Collection: DFace

British artist DFace is one of the most prolific, contemporary urban artists of his generation. Working with a variety of mediums and techniques, he uses a family of dysfunctional characters to satirise and hold to ransom all that falls into their grasp – a welcome jolt of subversion in today’s media-saturated environment.


His aim is to encourage the public not just to ‘see’, but to look at what surrounds them, reflecting the fascination with celebrity, fame, consumerism and materialism, re-thinking, reworking and subverting imagery drawn from a refuge of decades of materialistic consumption, imagery appropriated from currency, advertising, comic books, these now iconic motifs, cultural figures and genres are subverted to comment upon our conspicuous society.


His work can be seen across a variety of different media applying his playful, tongue-in-cheek imagery with anti establishment values, he was also one of fifty artists commissioned to create a 50th anniversary Penguin book cover and is the only urban artist to date to be featured on the front cover of the fine art publication Art Review.


Whilst his work regularly sells at Christies, Sothebys and Bonhams auction houses, DFace still continues to put his work illegally into the public domain, and as such has extensively traveled the world showing and disseminating his artwork. In 2005 DFace set up the gallery ‘StolenSpace’, which continues to be London’s foremost contemporary urban art gallery.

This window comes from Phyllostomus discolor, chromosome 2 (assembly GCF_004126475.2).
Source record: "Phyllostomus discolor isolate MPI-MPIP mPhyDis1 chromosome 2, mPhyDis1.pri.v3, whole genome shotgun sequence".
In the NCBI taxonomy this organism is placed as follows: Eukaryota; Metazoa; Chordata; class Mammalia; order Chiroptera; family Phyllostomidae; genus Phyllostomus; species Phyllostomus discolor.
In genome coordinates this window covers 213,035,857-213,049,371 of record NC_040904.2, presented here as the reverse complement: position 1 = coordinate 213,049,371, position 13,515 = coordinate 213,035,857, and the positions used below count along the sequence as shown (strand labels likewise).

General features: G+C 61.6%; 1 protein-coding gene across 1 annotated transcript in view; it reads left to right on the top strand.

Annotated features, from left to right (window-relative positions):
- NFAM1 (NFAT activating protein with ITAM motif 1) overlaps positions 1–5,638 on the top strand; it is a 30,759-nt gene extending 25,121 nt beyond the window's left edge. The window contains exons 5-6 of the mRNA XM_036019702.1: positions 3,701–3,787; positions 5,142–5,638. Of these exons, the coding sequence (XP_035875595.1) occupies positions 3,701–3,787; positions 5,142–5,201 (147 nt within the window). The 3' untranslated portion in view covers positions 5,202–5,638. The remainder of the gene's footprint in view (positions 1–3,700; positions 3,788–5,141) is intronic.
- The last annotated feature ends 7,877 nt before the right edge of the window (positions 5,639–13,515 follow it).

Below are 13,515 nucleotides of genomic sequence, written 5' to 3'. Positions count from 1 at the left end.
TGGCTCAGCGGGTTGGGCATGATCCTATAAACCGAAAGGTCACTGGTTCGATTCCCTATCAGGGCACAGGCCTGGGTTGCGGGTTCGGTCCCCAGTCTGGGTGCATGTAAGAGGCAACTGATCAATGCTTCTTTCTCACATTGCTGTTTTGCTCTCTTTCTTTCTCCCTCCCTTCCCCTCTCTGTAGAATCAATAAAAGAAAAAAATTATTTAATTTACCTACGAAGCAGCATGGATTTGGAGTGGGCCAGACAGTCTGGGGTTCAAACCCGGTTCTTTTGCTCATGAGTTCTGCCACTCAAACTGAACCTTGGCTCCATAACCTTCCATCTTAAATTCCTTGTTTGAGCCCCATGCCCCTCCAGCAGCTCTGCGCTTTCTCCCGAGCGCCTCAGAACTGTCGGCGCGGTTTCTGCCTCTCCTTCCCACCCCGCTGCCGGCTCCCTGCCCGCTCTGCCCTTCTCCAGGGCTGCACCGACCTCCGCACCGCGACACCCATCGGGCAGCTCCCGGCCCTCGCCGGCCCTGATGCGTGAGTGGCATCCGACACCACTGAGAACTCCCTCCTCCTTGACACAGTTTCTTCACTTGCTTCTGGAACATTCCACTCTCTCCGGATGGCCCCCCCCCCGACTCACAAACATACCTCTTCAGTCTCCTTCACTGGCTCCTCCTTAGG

In 2010 he collaborated with long time collector, Christina Aguilera, to produce the cover of her album ‘Bionic’. 2011 marked a busy year for DFace, between his two solo exhibitions in Los Angeles and Melbourne he found time to make a return visit to the Ridiculous Pool in San Bernardino, where he debuted a unique technique combining his love of skateboarding with live painting. Since then, his prominence in the art world has only increased and spread further influence with his shows across the globe from Tokyo, Taipei, and the USA.


DFace is one of Britain’s leading “newbrow” artists, and damn if he isn’t as sharp and clever – if not quite as surreptitious – as Banksy (and sharper and cleverer by half than Damien Hirst.)” – Peter Frank.